Ο τοπικός πολιτισμός της περιοχής των Τζουμέρκων
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Birth

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Λαϊκές δοξασίες σχετικά με τη γέννηση

Folk Beliefs around Birth

A pregnant woman would carry a stone believed to have fallen from the sky when it hailed. It was believed that carrying such a stone would avoid miscarriage. Also a stone with a natural hole would dangle from a pear tree so that its fruit wouldn’t spoil. The stone would then be broken into 40 pieces, which were subsequently soaked in water. The woman would drink the water but also carry the broken pieces of stone with her to protect the child. But shortly before her child’s birth she’d throw the pieces of stone away otherwise they might hinder the child’s birth. Also, it was forbidden for the pregnant woman to work on Sundays and holidays or work with any kind of rope because the baby would possibly choke on its umbilical cord and die.[1]

They’d roll an egg onto the woman’s stomach and say: “Just like this egg may the little one roll.” Any women who’d enter the home when the woman was in labor would have to untie her smock and throw it on the floor to “free” (i.e. release) the heavily pregnant woman.

After child birth the woman was perceived as dirty yet vulnerable to the effects of evil spirits, curses and subject to hostile dispositions towards the family. For this reason women who had recently given birth would refrain from going out of the house for forty days. Even guests weren’t allowed to visit unless it was absolutely necessary. In such a case they’d place two pieces of lit charcoal between a pair of tongs and then add a splash of incense. The visitor would have to step over the incensed charcoal so that he or she was cleansed before entering the home. On the third day after birth the new mother would come out onto the doorstep and strike the three sides of the horizon with an iron while saying the following spell “Mountains, I see you but you can’t see me” so that she’d become strong like the mighty mountains.

The women who’d recently given birth weren’t allowed to come out at night so that they wouldn’t lose their breast milk. Also they had to keep looking down as to avoid looking at the mountains beyond. Breast milk would discontinue from flowing if two women that had recently given birth happened to stare at each other. In fact, the one who stared second would dry up so it was essential to share a slice of bread thereafter. To cease breast milk the new mother would pour her milk onto three lit pieces of charcoal and extinguish them. For her breast milk to return, for the following child’s sake, she’d have to relight the same three pieces of charcoal.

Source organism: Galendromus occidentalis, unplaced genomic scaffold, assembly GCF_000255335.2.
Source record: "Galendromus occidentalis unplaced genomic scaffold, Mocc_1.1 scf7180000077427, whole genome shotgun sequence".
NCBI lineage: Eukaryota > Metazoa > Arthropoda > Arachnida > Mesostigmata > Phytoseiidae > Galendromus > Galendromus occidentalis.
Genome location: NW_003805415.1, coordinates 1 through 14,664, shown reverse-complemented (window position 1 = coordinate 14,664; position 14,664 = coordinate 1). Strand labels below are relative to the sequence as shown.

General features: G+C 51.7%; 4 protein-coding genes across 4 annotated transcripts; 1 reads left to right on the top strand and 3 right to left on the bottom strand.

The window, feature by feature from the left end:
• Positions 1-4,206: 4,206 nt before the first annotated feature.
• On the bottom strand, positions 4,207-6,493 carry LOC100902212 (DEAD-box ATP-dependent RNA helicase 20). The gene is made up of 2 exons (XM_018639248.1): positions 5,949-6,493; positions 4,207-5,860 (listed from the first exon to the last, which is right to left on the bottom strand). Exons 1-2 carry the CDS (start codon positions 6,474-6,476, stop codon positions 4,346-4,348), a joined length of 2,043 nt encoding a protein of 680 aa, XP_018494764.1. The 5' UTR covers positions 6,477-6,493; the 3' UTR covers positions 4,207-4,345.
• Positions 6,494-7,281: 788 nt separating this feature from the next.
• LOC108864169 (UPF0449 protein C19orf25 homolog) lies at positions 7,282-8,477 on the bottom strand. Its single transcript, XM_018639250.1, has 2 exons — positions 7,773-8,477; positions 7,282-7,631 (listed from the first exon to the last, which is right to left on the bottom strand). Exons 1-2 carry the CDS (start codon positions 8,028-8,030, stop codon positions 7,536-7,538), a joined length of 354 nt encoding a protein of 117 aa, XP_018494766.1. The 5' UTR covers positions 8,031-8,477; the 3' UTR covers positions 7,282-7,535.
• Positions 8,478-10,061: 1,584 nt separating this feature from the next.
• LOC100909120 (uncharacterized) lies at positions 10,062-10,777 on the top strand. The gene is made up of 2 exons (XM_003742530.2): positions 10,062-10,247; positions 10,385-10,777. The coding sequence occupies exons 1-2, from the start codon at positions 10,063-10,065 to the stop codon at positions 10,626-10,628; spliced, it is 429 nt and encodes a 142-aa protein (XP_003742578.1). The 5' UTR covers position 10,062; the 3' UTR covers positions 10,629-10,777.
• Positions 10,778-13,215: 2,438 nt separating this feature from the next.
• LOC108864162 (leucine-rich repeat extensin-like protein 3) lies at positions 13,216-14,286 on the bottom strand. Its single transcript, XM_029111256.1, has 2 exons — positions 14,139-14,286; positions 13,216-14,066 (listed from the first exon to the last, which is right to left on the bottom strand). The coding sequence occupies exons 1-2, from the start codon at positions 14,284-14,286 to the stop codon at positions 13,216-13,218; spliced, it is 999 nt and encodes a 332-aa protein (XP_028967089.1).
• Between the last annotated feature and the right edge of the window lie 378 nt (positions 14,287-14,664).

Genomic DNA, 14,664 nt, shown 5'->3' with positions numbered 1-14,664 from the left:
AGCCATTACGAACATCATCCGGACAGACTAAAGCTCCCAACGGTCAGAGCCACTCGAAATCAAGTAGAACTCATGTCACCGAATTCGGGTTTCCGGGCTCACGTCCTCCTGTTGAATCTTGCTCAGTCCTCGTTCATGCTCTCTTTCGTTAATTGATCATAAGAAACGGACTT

To protect the new born from the evil eye they’d pin on its blanket its mother’s wedding ring for forty days in addition to a lucky charm that contained bread so that fate would find the child satiated. Beneath the baby’s pillow they’d place a σκρούμπο (i.e. wool fabric) and pour salt to distance the demons.[2]

[1]. Kalousios Dimitrios. The Settlement of Matsouki in Ioannina, Volume II, Folklore Studies, p 426-428.
[2]. Kalousios Dimitrios. The Settlement of Matsouki in Ioannina, Volume II, Folklore Studies, p 430-434.

When a woman that had recently given birth was at home beggars wouldn’t be given flour or bread during the dark hours. They’d tell them to come another day because a woman that had recently given birth was in the house. This custom was practiced so that the beggars wouldn’t place a spell on the baby.

When a male child was born, for it to live a long life they’d break a water tap made of stone. During meal times when someone’s entire piece of bread fell into his dish, they’d say that a visitor was coming to be hosted. To avoid a child from being born ugly or to be pursued by the evil eye the woman would hide her pregnancy. In order not to miscarry she’d hold a knife, a lightning rod and a lucky charm with the relics of saints. To protect themselves from the evil eye, gossip and spells, women who had recently given birth wore lucky charms with relics of saints, or a clove of garlic, an evil-eye protective gemstone and a cross. For milk to flow, new mothers would drink holy water. When a new born child couldn’t be supported they’d make a garland with coins gathered from forty women named Mary and they’d leave the infant at a crossroad. Whoever would find the infant would become its godfather.

Vihas Ioannis, Folklore collection from the settlement of Ktistades. Manuscripts of Students, Folklore Studies, School of Philisophy, the University of Ioannina, Series V, 1968-1969, p 193-214.

Oral Testimony.